|Name Chris Bartkowicz|
Up in smoke the chris bartkowicz story
Chris Bartkowicz is a state licensed medical marijuana care-giver who was raided and arrested on the order of Denver area DEA agent Jeffrey Sweetin on February 12, 2010 after accepting an invitation by 9NEWS to do an interview about being a Colorado medical marijuana care-giver.
- Up in smoke the chris bartkowicz story
- Stan garnett your thoughts on federal law as related to the chris bartkowicz case
- Local response
- Congressional response
Stan garnett your thoughts on federal law as related to the chris bartkowicz case
Sweetin's order to raid and arrest Bartkowitz came in defiance of President Barack Obama and United States Attorney General Eric Holder's directive not to enforce federal law against medical marijuana users and care-givers that operate in "clear and unambiguous compliance with state law". This directive echoed a campaign promise by then candidate Obama that he would stop prosecuting doctor authorized medical marijuana patients and caregivers because he felt that using federal resources to circumvent state law on the issue of medical marijuana was a poor use of federal resources. Despite the fact that Colorado voters amended the state constitution to allow medical marijuana, Sweetin proclaimed "We're still going to continue to investigate and arrest people... Technically, every dispensary in the state is in blatant violation of federal law," he said. "The time is coming when we go into a dispensary, we find out what their profit is, we seize the building and we arrest everybody. They're violating federal law; they're at risk of arrest and imprisonment".
Several days after the arrest, Sweetin revised his argument and claimed that Bartkowicz was violating state law because he was in possession of 224 marijuana plants for 12 registered patients, while state law only allowed for a caregiver to have 6 plants and 2 ounces of marijuana per registered patient. This same argument was echoed by prosecuting attorney David Gaouette.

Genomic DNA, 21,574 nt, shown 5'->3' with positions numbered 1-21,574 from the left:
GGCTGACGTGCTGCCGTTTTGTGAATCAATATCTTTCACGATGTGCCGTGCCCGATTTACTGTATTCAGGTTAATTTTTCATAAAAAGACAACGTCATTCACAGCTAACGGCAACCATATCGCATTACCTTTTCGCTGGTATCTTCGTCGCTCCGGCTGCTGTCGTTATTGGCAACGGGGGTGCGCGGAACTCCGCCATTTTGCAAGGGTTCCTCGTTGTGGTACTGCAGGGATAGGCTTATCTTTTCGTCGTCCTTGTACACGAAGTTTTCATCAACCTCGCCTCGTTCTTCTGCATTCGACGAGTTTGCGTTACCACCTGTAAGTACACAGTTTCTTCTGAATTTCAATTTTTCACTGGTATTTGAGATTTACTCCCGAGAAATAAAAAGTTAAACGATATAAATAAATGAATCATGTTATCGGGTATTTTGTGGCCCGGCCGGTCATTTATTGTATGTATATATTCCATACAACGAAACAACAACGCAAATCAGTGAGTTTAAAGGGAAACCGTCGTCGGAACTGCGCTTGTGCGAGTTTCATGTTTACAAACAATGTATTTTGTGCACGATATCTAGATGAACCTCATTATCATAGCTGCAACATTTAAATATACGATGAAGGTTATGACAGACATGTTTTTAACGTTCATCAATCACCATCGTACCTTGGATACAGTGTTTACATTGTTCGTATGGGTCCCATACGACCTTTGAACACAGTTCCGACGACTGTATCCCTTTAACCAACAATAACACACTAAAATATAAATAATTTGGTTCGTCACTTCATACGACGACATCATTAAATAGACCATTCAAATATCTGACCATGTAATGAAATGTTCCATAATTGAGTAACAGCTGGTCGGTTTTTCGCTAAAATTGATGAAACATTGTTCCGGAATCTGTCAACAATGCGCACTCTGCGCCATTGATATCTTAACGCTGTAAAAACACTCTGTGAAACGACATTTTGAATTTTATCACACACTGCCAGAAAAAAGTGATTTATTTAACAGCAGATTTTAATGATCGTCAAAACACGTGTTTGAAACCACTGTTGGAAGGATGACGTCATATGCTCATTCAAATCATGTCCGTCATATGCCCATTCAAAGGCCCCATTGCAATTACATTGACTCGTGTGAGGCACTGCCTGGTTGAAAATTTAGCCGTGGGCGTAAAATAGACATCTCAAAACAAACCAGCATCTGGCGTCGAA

While Sweetin and Gaouette both argue that Colorado state law limits Bartkowicz to 6 plants and 2 ounces per patient as a care-giver, the wording of the Colorado state constitution never states a maximum number of plants that a care-giver may possess. The state constitution only sets a limit on the number of plants that a patient may possess.
In response to the incident, Colorado attorney Rob Corry issued a formal complaint against the DEA and DOJ agents involved in the incident. He states that the DEA is trying to scare medical marijuana users and care-givers even though they are complying with state law and that these actions are a clear violation of the October 19, 2009 Department of Justice guidelines instructing federal agents not to use federal resources to prosecute medical marijuana users who are in compliance with state law.
Colorado medical marijuana advocate and head organizer of a February 18, 2010 protest aimed to notify President Obama and raise public awareness of the DEA's recent actions, Brian Vicente, questions the motives of those involved "I think the U.S. Attorney and the DEA view marijuana laws as a continuing employment act. It gives them something to do, and they're afraid that if they were to recognize the will of the voters, they'd be out of work. So I question the motivation for prosecuting these kinds of individuals. I think it's driven by their own need for job security."
Colorado Representative Jared Polis wrote to Attorney General Holder and President Obama requesting clarification on the issue of whether Sweetin's comments that the DEA will "arrest everybody" is United States policy regarding medical marijuana. Polis is one of few congressman to take public notice of the DEA's failure to respect state law on the issue of medical marijuana even though a January 18, 2010 ABC poll shows that 81 percent of Americans support legalizing medical marijuana.